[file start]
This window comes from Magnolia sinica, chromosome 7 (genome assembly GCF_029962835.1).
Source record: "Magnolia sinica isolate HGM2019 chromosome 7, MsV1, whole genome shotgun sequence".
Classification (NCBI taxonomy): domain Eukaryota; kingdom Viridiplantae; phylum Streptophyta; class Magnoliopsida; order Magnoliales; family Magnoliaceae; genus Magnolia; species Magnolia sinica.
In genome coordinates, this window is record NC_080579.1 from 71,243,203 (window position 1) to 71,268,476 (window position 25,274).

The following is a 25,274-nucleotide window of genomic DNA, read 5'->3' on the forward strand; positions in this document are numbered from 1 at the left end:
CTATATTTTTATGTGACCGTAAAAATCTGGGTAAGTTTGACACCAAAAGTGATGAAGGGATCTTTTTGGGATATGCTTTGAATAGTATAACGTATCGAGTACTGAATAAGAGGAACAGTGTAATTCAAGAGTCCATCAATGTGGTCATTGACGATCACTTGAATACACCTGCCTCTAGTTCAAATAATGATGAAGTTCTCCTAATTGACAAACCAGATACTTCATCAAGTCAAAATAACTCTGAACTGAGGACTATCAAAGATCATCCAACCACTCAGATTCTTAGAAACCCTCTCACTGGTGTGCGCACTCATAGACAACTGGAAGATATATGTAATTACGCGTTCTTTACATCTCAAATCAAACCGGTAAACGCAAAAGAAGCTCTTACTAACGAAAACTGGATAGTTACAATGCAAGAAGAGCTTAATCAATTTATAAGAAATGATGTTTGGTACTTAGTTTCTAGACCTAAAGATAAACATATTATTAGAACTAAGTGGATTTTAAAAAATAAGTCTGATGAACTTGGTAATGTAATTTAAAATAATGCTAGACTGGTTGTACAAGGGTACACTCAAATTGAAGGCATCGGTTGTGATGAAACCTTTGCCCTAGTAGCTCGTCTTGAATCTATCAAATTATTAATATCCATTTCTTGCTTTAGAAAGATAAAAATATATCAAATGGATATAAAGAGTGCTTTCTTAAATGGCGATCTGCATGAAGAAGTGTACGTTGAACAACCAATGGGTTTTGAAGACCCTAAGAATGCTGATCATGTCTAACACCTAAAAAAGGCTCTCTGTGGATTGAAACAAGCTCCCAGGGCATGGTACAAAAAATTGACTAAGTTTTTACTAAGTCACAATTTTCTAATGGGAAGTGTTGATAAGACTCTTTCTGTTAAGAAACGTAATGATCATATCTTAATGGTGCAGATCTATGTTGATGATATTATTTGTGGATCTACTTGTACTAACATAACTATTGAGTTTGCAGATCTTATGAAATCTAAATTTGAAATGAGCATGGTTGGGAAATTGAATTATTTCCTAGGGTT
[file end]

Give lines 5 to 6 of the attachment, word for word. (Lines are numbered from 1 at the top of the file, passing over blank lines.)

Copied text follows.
The following is a 25,274-nucleotide window of genomic DNA, read 5'->3' on the forward strand; positions in this document are numbered from 1 at the left end:
CTATATTTTTATGTGACCGTAAAAATCTGGGTAAGTTTGACACCAAAAGTGATGAAGGGATCTTTTTGGGATATGCTTTGAATAGTATAACGTATCGAGTACTGAATAAGAGGAACAGTGTAATTCAAGAGTCCATCAATGTGGTCATTGACGATCACTTGAATACACCTGCCTCTAGTTCAAATAATGATGAAGTTCTCCTAATTGACAAACCAGATACTTCATCAAGTCAAAATAACTCTGAACTGAGGACTATCAAAGATCATCCAACCACTCAGATTCTTAGAAACCCTCTCACTGGTGTGCGCACTCATAGACAACTGGAAGATATATGTAATTACGCGTTCTTTACATCTCAAATCAAACCGGTAAACGCAAAAGAAGCTCTTACTAACGAAAACTGGATAGTTACAATGCAAGAAGAGCTTAATCAATTTATAAGAAATGATGTTTGGTACTTAGTTTCTAGACCTAAAGATAAACATATTATTAGAACTAAGTGGATTTTAAAAAATAAGTCTGATGAACTTGGTAATGTAATTTAAAATAATGCTAGACTGGTTGTACAAGGGTACACTCAAATTGAAGGCATCGGTTGTGATGAAACCTTTGCCCTAGTAGCTCGTCTTGAATCTATCAAATTATTAATATCCATTTCTTGCTTTAGAAAGATAAAAATATATCAAATGGATATAAAGAGTGCTTTCTTAAATGGCGATCTGCATGAAGAAGTGTACGTTGAACAACCAATGGGTTTTGAAGACCCTAAGAATGCTGATCATGTCTAACACCTAAAAAAGGCTCTCTGTGGATTGAAACAAGCTCCCAGGGCATGGTACAAAAAATTGACTAAGTTTTTACTAAGTCACAATTTTCTAATGGGAAGTGTTGATAAGACTCTTTCTGTTAAGAAACGTAATGATCATATCTTAATGGTGCAGATCTATGTTGATGATATTATTTGTGGATCTACTTGTACTAACATAACTATTGAGTTTGCAGATCTTATGAAATCTAAATTTGAAATGAGCATGGTTGGGAAATTGAATTATTTCCTAGGGTT